Sell, Chad. Doodleville. Alfred A Knopf, 2020. 978-1-725-49859-4. 285 p. Grades 3-6.
Drew is a doodler. She always was, even while at her parents restaurant. She also somehow has doodles that come to life and take on a life of their own! She finds a connection with members of an art club who each have their own illustrated characters. But Drew has gone beyond her usual creations for a project, and now this leviathan monster is wreaking havoc in Doodleville, the real world, and Drew’s own internal feelings. Chad Sell has followed his innovative and inclusive graphic novel Cardboard Kingdom with an equally brilliant and important follow-up. The world play and emotions bounce between whimsical and dangerous, leaving readers and the protagonist unsure of how to process things. The inner turmoil of Drew allows for readers to discuss real feelings of depression, doubt, and belonging. The other members of the club also allude to their own struggles with gender, family and social norms. Sell hopefully will keep drawing on this creative fictional world for repeated visits.
THOUGHTS: There is a balance of understanding the rules in this world building and suspending your disbelief to truly appreciate the narrative. However, once that is established, there are so many possibilities for the doodles and the characters to grow and create that readers definitely will want this to be a series instead of a stand alone. There is some background and annotated history in the endnotes describing how Chad originated the doodles and what they represent to the author, making it clear that this is a passion project come to life! Highly recommended.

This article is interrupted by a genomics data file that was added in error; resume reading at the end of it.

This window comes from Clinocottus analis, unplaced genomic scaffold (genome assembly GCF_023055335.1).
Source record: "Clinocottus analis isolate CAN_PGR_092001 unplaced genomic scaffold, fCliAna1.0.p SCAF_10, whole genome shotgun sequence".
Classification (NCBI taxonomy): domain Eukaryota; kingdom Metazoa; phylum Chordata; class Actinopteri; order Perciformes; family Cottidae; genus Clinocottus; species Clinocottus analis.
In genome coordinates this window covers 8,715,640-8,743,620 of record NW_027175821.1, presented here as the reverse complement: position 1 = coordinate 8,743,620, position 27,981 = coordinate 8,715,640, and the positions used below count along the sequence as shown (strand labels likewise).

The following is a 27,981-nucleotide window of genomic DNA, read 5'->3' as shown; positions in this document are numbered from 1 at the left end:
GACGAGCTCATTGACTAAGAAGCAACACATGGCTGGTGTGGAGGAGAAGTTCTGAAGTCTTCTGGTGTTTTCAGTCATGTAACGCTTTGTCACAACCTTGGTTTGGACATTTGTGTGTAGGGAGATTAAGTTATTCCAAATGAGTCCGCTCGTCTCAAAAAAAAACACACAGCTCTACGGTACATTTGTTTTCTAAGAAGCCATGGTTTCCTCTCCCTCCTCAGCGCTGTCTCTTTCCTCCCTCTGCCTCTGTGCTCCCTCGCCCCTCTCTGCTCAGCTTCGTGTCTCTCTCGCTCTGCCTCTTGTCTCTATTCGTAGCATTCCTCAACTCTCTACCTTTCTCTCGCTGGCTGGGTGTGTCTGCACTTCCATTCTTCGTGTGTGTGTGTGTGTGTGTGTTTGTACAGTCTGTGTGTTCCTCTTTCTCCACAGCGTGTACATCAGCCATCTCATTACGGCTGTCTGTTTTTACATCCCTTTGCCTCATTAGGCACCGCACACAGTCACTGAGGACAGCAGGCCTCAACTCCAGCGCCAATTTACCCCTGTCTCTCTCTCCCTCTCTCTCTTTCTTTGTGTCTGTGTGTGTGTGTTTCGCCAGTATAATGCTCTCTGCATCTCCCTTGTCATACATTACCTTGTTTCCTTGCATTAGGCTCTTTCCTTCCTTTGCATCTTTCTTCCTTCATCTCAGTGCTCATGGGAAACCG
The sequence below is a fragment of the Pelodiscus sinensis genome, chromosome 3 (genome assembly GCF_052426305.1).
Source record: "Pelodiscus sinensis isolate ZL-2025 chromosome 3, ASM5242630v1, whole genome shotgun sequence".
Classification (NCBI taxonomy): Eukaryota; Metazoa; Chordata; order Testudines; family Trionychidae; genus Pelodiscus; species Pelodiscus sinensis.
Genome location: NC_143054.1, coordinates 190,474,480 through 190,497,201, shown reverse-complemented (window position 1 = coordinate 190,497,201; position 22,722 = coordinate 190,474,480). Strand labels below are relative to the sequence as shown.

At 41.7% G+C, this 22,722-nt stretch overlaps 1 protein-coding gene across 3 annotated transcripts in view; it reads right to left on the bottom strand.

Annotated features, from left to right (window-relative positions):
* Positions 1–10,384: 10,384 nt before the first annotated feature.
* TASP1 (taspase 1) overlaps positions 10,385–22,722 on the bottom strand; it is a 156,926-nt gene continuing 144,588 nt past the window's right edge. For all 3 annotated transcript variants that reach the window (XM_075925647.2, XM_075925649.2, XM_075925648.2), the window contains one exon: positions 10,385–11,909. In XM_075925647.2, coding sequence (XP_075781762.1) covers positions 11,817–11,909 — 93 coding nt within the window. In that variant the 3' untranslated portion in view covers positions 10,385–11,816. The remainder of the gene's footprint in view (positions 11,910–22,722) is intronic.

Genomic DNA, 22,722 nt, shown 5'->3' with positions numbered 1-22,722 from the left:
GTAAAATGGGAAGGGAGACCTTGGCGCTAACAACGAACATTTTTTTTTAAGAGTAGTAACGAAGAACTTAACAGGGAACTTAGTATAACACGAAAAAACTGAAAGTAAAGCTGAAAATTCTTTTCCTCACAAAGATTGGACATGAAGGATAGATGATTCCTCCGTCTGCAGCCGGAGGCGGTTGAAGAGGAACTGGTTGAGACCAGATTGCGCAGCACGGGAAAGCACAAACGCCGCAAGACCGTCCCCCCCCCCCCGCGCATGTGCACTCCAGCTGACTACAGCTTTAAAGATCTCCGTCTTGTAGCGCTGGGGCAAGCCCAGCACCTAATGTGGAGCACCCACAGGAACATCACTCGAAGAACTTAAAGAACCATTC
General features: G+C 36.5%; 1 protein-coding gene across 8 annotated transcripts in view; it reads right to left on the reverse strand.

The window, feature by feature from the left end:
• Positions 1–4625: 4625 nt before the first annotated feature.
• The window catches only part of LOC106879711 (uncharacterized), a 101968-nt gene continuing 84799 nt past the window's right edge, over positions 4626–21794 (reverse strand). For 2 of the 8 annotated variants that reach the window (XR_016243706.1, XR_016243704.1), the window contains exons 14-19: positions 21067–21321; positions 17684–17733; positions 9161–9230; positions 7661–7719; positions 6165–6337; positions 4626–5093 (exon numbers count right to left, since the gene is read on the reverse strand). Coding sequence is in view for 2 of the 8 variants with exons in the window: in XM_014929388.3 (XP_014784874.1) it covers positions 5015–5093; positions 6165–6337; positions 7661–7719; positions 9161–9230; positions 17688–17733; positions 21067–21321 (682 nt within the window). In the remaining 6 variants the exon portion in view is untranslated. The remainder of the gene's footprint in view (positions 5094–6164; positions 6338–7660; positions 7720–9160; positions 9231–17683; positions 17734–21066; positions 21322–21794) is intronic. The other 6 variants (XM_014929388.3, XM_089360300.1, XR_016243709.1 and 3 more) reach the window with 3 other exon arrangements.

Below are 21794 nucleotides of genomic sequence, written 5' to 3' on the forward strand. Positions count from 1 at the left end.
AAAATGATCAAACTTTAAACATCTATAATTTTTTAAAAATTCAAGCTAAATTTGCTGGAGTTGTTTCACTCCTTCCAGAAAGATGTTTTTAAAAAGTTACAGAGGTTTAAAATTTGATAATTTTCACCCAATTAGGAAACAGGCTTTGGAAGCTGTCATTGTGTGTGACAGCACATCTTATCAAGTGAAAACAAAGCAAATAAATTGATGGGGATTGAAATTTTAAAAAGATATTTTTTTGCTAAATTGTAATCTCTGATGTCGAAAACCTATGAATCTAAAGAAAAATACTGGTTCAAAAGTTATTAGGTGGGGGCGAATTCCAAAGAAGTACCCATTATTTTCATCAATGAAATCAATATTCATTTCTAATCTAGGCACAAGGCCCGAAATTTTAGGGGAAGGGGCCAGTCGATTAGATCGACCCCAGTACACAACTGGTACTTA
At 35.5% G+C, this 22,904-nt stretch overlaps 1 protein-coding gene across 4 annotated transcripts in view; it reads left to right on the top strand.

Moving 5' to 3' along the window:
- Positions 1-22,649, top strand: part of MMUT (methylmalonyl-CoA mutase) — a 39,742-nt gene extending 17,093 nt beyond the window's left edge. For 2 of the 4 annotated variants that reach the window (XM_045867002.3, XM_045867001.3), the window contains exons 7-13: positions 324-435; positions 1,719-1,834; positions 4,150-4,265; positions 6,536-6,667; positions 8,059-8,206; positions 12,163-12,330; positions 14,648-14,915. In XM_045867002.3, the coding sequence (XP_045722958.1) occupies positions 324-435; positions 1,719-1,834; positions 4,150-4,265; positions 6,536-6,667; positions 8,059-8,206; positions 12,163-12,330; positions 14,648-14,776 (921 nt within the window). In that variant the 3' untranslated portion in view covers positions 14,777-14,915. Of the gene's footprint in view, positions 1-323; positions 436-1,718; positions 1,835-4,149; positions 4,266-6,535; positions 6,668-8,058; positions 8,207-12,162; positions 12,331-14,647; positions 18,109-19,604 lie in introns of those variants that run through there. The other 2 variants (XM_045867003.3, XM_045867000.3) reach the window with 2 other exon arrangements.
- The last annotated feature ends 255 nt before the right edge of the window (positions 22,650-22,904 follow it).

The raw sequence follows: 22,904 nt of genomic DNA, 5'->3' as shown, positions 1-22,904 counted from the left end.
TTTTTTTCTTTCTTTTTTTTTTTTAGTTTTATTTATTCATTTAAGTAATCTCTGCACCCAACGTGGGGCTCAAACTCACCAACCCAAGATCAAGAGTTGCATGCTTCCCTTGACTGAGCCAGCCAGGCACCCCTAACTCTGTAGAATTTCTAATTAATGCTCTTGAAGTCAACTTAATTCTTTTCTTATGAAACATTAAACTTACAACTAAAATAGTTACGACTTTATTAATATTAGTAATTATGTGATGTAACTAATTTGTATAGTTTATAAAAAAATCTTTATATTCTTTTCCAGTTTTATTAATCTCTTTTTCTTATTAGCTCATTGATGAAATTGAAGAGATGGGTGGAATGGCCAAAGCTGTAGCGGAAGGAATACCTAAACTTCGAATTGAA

Graphic Novel Dustin Brackbill State College Area SD
Latham, Irene, and Charles Waters. Dictionary for a Better World: Poems, Quotes, and Anecdotes from A to Z. Carolrhoda Books, 2020. 978-1-541-55775-8. 120 p. $19.99. Grades 2-6.
Words have power, and learning how to use, absorb, and value them is one of the most important skills of adolescence. Indeed, relating words like ACCEPTANCE, GRATITUDE, JUSTICE, and VULNERABLE could help classes and young readers make a better world. Irene and Charles, the poets behind the thoughtful Can I Touch Your Hair? poetry story about race and friendship, have compiled a gorgeous collection of words that are illustrated by Mehrdokht Amini. Each page features a poem to match the word, and a description of the form of poetry as well. Accompanying the poem are quotations from writers or famous personalities, then a personal message from the author that children can connect with, and finally an action step to take to demonstrate the valuable word. In all, there are 50 poems from A to Z, and they should be digested and discussed thoughtfully rather than quickly. Discussions of race and friendship and hope for a brighter future should make this book an essential tool for home and classrooms.
THOUGHTS: At a time when teachers and parents are seeking ways to share inclusive, diverse, and equitable literature that leads to discussion and action, we can’t do much better than this wonderful book! Consider this for a One Book, One School selection or for a small group of empowered advocates. Highly recommended for grade 2 – 6 (though potentially useful for younger and older grades as well).
811 Poetry Dustin Brackbill, State College Area SD